When familiar becomes a trap



Winter colored the Sunday sky gray and gloomy and put a nip in the wind’s tail. So I curled up all comfy-cozy like with a good book and a steamy cup of tea. Call it a mini-retreat from the cold and dingy world.


We are such creatures of comfort, aren’t we? Even if the familiar is dangerous and harmful, it can still feel “safe and secure.”


Humans tend to have a flawed sense of security.


I’ve heard stories of foster children who long for home, even if it was scene to abuse and neglect. Even though home poses a threat to their well-being, it’s what they know. It’s familiar.


Just because something is familiar doesn’t mean it’s good.


A person can get stuck in all kinds of familiar.


I know.


I’ve stayed in unhealthy environments in the past . . . because I was afraid of the unknown. The what if.


Fear of the unfamiliar kept me in the familiar—which was far more fearful for me.


Familiar became a trap.


And yet for some, though freed, they can long to return.


Why, look at the Hebrew slaves. They wanted to return to Egypt, the place where they were unjustly treated and held captive. When faced with the challenges of a foreign land (Nu 14:3) they looked back . . . at the familiar.


Jesus found his 11 disciples back tending their nets, after the kingdom of God seemingly failed (Jn 21:1-3). They returned to what they knew.


Knowing the flaws in our natural human tendencies, God instructed through Paul that, in Christ, we are intentionally to put off our old self and put on the new (Eph 4:22-24). Dying to our old self, and old habits, and owning the new creation graced in Christ by our merciful Father, is an unfamiliar change we need not fear. That mystery is certain hope.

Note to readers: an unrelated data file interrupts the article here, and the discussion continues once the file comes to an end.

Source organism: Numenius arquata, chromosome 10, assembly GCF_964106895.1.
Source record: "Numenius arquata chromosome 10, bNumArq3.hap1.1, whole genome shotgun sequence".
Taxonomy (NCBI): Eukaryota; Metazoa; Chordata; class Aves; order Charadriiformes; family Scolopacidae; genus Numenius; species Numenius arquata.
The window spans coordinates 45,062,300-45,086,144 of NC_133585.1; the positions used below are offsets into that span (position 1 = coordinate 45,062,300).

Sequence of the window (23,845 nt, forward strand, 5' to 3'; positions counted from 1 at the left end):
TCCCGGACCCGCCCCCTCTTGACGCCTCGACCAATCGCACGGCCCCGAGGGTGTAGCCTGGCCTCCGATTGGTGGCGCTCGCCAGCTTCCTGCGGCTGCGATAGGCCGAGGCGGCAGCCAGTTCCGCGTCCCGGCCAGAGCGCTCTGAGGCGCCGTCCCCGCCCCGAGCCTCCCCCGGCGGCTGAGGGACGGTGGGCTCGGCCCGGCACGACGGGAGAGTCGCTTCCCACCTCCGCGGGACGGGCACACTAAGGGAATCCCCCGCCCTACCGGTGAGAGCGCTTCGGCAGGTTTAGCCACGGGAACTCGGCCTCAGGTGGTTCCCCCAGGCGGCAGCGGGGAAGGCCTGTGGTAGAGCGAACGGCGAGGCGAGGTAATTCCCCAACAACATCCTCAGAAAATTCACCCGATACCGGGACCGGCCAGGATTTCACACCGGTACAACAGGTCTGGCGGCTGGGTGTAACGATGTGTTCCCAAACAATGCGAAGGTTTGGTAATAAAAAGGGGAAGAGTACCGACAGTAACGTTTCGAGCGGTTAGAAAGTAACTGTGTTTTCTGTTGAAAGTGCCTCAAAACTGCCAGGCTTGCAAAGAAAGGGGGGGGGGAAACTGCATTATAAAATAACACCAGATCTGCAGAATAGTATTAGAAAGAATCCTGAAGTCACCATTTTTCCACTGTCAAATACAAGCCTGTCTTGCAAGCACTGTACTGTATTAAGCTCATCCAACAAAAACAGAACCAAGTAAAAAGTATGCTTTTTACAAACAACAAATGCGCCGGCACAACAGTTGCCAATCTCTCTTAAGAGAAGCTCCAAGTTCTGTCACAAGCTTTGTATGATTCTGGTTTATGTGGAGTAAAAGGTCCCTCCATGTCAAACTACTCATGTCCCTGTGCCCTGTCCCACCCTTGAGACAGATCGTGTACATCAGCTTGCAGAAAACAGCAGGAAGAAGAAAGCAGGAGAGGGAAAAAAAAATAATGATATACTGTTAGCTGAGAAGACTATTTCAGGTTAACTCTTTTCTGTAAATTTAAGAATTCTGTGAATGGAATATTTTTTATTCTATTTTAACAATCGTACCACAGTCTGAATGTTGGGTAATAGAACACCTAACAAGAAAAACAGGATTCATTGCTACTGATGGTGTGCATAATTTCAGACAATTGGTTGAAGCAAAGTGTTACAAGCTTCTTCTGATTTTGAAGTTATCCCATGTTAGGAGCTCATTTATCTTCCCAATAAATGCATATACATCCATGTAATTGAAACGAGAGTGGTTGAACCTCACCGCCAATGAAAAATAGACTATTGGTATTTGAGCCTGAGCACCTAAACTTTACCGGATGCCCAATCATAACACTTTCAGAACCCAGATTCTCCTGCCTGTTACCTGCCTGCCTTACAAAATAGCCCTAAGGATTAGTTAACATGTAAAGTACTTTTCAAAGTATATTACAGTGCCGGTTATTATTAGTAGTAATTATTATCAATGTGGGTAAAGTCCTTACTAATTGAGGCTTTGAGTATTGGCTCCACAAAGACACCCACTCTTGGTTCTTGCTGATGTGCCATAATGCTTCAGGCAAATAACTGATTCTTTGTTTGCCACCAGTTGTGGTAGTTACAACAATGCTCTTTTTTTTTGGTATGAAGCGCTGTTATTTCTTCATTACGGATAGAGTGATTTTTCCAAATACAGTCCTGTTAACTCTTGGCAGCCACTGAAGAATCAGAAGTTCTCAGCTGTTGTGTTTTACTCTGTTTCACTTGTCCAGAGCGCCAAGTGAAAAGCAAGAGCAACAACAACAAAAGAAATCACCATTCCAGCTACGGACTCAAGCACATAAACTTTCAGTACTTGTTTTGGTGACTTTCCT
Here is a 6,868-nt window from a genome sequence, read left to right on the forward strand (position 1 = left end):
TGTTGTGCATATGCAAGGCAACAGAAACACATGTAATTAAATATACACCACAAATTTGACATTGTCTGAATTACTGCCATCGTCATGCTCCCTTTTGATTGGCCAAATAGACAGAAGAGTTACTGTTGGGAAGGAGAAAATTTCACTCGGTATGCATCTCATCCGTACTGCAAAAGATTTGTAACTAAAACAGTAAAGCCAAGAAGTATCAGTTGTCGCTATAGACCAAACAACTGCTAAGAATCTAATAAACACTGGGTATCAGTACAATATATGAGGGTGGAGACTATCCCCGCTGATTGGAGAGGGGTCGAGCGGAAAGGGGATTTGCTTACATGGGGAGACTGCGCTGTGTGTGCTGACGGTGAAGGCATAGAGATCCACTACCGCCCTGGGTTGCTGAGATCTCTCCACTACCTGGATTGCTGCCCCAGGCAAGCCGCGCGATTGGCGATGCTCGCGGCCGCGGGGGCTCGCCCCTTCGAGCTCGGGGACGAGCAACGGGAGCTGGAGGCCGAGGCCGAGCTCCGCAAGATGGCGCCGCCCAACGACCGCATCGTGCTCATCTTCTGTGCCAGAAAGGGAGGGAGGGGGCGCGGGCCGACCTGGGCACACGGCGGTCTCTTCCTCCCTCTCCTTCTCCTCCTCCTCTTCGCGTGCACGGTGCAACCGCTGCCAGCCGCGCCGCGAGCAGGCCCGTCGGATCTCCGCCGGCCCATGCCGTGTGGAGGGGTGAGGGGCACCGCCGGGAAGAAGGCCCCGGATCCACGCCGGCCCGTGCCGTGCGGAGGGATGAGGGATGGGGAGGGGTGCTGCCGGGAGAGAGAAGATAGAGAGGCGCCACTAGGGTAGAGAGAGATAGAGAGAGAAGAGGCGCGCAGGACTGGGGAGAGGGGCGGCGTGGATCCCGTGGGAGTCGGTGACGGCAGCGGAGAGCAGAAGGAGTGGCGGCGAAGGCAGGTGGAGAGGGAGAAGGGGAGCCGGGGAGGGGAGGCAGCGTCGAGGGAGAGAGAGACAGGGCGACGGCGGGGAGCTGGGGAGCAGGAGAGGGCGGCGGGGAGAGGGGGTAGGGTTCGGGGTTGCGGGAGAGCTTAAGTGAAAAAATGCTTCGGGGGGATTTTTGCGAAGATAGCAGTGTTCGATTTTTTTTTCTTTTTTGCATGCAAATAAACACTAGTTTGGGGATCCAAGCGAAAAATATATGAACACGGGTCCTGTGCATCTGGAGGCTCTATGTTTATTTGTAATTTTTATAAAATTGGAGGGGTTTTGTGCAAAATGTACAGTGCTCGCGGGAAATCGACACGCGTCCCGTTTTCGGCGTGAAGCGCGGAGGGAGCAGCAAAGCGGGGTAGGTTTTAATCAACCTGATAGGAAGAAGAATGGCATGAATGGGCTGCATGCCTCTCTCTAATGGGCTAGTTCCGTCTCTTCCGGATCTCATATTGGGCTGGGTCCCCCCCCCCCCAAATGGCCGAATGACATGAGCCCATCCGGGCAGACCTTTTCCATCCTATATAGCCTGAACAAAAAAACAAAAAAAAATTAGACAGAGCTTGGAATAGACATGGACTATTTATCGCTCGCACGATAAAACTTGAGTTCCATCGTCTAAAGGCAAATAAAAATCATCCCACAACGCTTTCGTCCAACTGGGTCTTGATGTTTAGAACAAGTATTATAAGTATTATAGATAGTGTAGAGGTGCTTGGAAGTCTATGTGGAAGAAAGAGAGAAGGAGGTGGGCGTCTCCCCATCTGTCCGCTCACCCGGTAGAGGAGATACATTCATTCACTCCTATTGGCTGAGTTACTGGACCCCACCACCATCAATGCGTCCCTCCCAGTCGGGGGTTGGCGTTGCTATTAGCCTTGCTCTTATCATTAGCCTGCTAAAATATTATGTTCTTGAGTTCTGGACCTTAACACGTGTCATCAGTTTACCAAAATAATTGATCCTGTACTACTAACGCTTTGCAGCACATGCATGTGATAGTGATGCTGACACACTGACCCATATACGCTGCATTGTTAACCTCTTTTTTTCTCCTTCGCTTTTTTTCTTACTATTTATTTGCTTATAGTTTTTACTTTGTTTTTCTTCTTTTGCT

How easy it can be to doubt God’s goodness when we aren’t coasting in wide open spaces beneath blue skies. Doubts give way to fear and the pit looks inviting . . . because it’s a place known to us. Then, we must remind ourselves of the reality of the pit He rescued us from.


God’s been known to call people out of their comfort zones—into the unknown and unfamiliar—but He can be trusted. He doesn’t just call and leave. He leads. And He will not lead into a place where darkness prevails. He is our sheltering place wherever we may go.


God leads us ever onward and upward, into the unknown, asking us to follow. The more times we run to Him when jitters jolt, and fall head-long into faithful arms, we wear a familiar path to the truest refuge.


I curled up in my sanctuary, sensing the familiar grace of God in my Sabbath rest—preparing me to face the all-too familiar chaos the world has in store.




God of all comfort, I praise You for Your faithfulness. Only You can calm my anxious spirit and drive out all fear. Forgive me when I turn to other things or visit old habits when I feel rattled and frayed. Retrain my feet to tread the path to You—in trust and faith.



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